How Fast Would An F1 Car Lap Le Mans?

An F1 car would probably lap Le Mans in a time close to 2:52.540. However, this is just taking into account the average lap time differences across three races at different circuits in 2021, so there is no way to know how fast an F1 car would actually lap Le Mans without it actually happening.

A modern Formula 1 car has not lapped (at race pace) the Circuit de la Sarthe as of yet, making this a hypothetical situation. However, we can use simulators to get a more accurate representation of how fast a Formula 1 car would be able to lap the Le Mans circuit.

Firstly, we need to look at the difference between Formula 1 cars and Le Mans Prototype cars (the highest class of cars that race on the Le Mans circuit). The fastest Hypercar qualifying lap (formerly LMP1) at the Bahrain Circuit in 2021 was 1:47.049, while the F1 pole lap was 1:28.997.

The fastest Hypercar lap at Portimao in Portugal in 2021 was 1:31.006, while F1’s pole lap was just 1:19.865. Finally, the fastest lap at Monza for the Hypercars was 1:35.899, but pole in F1 (normal qualifying, not the Sprint race) was 1:19.555.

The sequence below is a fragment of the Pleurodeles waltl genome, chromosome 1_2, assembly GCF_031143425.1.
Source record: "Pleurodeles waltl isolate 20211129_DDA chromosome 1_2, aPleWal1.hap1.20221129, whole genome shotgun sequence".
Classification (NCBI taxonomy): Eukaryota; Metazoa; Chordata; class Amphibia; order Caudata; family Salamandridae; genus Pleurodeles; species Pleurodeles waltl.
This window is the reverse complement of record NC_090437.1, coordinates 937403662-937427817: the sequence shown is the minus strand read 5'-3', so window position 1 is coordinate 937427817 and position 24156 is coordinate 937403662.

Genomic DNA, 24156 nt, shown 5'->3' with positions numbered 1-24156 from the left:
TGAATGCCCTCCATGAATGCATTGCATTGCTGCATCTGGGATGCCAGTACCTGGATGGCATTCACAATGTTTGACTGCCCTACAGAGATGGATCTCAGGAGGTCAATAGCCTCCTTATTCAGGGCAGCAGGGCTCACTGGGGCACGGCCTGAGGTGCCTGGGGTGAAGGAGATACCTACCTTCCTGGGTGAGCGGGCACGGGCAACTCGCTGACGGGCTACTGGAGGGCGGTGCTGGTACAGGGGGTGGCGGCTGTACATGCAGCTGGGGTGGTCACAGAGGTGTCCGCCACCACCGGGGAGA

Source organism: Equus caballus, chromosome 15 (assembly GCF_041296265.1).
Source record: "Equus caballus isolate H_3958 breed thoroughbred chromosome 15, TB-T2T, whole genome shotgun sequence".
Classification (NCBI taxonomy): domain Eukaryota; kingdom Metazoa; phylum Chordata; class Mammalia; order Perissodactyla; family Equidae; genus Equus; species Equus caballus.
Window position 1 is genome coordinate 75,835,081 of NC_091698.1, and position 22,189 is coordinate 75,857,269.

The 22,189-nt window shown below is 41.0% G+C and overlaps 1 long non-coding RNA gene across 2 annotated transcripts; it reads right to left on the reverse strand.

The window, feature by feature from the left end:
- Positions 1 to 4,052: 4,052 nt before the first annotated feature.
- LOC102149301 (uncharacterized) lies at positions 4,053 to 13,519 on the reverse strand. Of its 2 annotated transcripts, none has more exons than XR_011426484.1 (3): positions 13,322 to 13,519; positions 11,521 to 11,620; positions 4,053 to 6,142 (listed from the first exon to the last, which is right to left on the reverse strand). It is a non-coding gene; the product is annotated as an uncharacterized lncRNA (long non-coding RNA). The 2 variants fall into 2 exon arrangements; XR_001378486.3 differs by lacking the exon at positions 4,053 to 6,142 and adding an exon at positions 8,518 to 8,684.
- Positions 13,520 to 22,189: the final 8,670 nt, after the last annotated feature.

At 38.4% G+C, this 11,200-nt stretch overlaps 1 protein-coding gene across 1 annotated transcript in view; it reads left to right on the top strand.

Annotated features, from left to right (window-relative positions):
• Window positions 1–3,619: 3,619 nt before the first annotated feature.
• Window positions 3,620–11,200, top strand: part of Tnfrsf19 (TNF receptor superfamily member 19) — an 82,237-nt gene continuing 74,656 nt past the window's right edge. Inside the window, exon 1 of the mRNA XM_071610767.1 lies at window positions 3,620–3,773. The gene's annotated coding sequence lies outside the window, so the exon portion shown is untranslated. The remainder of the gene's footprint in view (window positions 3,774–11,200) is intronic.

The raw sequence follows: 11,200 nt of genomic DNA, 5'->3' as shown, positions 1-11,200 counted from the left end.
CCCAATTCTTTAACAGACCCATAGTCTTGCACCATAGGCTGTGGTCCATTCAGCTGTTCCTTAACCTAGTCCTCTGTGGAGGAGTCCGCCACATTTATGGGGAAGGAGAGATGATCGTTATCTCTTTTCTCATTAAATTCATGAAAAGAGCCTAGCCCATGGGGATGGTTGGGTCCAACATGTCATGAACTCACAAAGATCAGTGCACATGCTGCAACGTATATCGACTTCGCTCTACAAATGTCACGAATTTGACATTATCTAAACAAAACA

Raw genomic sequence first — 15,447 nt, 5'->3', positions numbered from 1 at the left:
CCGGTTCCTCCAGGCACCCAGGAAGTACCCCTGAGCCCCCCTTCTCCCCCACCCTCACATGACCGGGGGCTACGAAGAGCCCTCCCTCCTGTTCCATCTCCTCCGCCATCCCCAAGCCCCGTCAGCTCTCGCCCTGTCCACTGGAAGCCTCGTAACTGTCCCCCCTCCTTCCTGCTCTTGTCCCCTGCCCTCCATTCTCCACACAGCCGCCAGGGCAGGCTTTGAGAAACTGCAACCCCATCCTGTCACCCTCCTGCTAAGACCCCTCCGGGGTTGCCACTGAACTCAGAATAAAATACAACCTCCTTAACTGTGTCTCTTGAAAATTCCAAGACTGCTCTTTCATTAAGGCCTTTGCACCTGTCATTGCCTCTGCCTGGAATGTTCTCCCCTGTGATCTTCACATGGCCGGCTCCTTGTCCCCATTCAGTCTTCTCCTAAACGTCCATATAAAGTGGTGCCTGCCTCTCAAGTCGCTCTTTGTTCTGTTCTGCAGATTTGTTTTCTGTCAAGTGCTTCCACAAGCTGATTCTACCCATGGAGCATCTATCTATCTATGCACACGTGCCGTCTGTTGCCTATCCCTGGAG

A Good Guess

Doing the math, that works out to be an average difference of 15.38% in F1’s favor. Taking the fastest “Hyperpole” time from 2021’s 24 Hours of Le Mans, 3:23.900, we can estimate that an F1 car would lap the Circuit de la Sarthe about 15.38% faster, for a time of 2:52.540.

The only way that we would get a true representation of a Formula 1 car’s lap time around the Circuit de la Sarthe is if a real one is sent around the track. A simulator can come close and give you a good estimation, but nothing is as representative as the real thing.

Fernando Alonso did drive the Alpine F1 car around the Circuit de la Sarthe in 2021, but this was nowhere near a racing lap. Even the two time world champion and Le Mans winner himself said the circuit is too fast and too narrow for modern F1 cars.